3) If we have only varying $$\varepsilon$$ in the domain (outside of the UPML), and constant $$\sigma$$, how does that match at the UPML? What is the polynomial grading of $$\sigma$$? (i.e. what are $$\sigma_{min}$$ and $$\sigma_{max}$$?)

• Consider to spell out acronyms. – Qmechanic Jul 9 at 15:13

All the information I'm trying to provide here is presented in the very same chapter of the cited book. I encourage you to go through it again.

In a general manner, remember that the PML is not at all a physical medium, it is just a numerical artifact to solve a pure numerical problem (the undesired reflection of the electromagnetic waves inside the domain); therefore, it can, in principle, have any value for the $$\sigma_w$$ and related parameters. Also note that, whenever there is a discontinuity in conductivity of (real physical) materials, there will be reflections, even if their wave impedance is the same. On the other hand, we want the PML to be as small as possible, to decrease the computational burden of the simulations. Therefore, it is desired that the PML starts with a relatively low conductivity (to minimize initial reflections) and also, at the same time, to atenuate the incoming wave as fast as possible. So, basically, we want a monotonically growing function to describe the $$\sigma_w$$ behaviour. Of course, this can be done in infinite ways. Extensive numerical experiments we carried out to find a very good expression for this function (see the references of the cited chapter), providing the polynomial gradings you showed. The order of the polynomial is defined by how good you need your PML to be.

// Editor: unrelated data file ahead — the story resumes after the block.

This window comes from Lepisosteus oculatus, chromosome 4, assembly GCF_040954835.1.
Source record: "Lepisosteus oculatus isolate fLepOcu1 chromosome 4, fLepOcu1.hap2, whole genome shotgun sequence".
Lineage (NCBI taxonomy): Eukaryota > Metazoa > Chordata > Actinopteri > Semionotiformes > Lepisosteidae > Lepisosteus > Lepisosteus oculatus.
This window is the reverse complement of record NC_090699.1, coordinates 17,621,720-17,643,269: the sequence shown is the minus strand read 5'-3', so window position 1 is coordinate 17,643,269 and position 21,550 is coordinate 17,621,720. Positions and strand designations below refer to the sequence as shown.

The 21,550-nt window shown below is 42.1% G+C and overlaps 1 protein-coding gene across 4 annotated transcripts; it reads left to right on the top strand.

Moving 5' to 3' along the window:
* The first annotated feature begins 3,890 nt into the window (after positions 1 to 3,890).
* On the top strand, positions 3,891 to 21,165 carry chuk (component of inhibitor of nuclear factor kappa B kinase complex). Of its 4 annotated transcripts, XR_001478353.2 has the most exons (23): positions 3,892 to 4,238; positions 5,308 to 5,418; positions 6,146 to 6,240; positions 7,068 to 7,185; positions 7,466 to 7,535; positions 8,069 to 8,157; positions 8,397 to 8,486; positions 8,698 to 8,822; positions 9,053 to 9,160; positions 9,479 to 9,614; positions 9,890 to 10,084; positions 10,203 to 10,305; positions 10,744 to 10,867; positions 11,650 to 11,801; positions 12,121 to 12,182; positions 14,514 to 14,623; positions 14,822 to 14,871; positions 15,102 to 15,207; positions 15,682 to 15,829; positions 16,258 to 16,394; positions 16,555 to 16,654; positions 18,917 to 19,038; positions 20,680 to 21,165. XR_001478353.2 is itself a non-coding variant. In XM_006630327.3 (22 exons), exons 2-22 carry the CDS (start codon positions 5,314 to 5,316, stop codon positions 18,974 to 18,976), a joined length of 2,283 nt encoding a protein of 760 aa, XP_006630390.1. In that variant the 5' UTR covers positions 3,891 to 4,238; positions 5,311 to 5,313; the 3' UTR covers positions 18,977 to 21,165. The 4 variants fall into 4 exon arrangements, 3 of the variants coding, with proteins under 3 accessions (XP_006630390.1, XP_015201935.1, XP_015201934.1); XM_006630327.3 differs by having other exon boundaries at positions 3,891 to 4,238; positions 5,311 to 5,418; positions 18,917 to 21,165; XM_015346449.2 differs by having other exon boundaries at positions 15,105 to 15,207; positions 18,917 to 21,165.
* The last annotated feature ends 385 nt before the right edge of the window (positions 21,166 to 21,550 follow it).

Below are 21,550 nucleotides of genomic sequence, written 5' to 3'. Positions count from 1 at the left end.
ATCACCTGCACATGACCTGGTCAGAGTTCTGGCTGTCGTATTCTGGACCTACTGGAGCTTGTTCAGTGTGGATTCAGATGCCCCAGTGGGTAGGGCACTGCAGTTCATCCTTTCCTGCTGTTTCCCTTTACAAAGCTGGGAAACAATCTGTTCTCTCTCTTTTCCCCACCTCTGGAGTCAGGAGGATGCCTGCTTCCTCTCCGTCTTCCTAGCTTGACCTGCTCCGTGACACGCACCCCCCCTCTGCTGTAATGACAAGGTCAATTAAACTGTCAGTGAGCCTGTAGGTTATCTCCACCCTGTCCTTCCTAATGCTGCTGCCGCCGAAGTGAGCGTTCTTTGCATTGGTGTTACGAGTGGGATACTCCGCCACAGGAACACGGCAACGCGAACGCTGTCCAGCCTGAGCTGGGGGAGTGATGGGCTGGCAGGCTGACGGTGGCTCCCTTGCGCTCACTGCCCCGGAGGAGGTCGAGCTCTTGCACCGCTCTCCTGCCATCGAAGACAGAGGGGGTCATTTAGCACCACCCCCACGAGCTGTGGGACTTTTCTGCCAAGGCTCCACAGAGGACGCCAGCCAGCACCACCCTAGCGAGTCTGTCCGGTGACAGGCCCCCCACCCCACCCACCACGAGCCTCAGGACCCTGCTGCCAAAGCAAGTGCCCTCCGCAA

As for the questions, the answer below should cover all three.

As you have pointed, $$\sigma_y$$ must be independent of $$x$$ and $$z$$. Also, as this values are arbitrary (because the PML is not physical), the simplest choice is to set $$\epsilon = \epsilon_0$$ for the entire PML domain. The value of $$\sigma_{y,max}$$ for a polynomial of order 3 would the be given by $$\sigma_{y,max}=-\frac{(3+1)\ln(R(0))}{2\eta d},$$ where $$R(0)$$ is the desired reflection error and $$d$$ is the PML thickness. Again, this equation is provided in the book same chapter, but I can't refer its number because apparently I am using a different edition than yours.

The formulation described above actually can be shown to be material independent. Therefore, in principle you could use for any physical system, including the ones described in 2 and 3.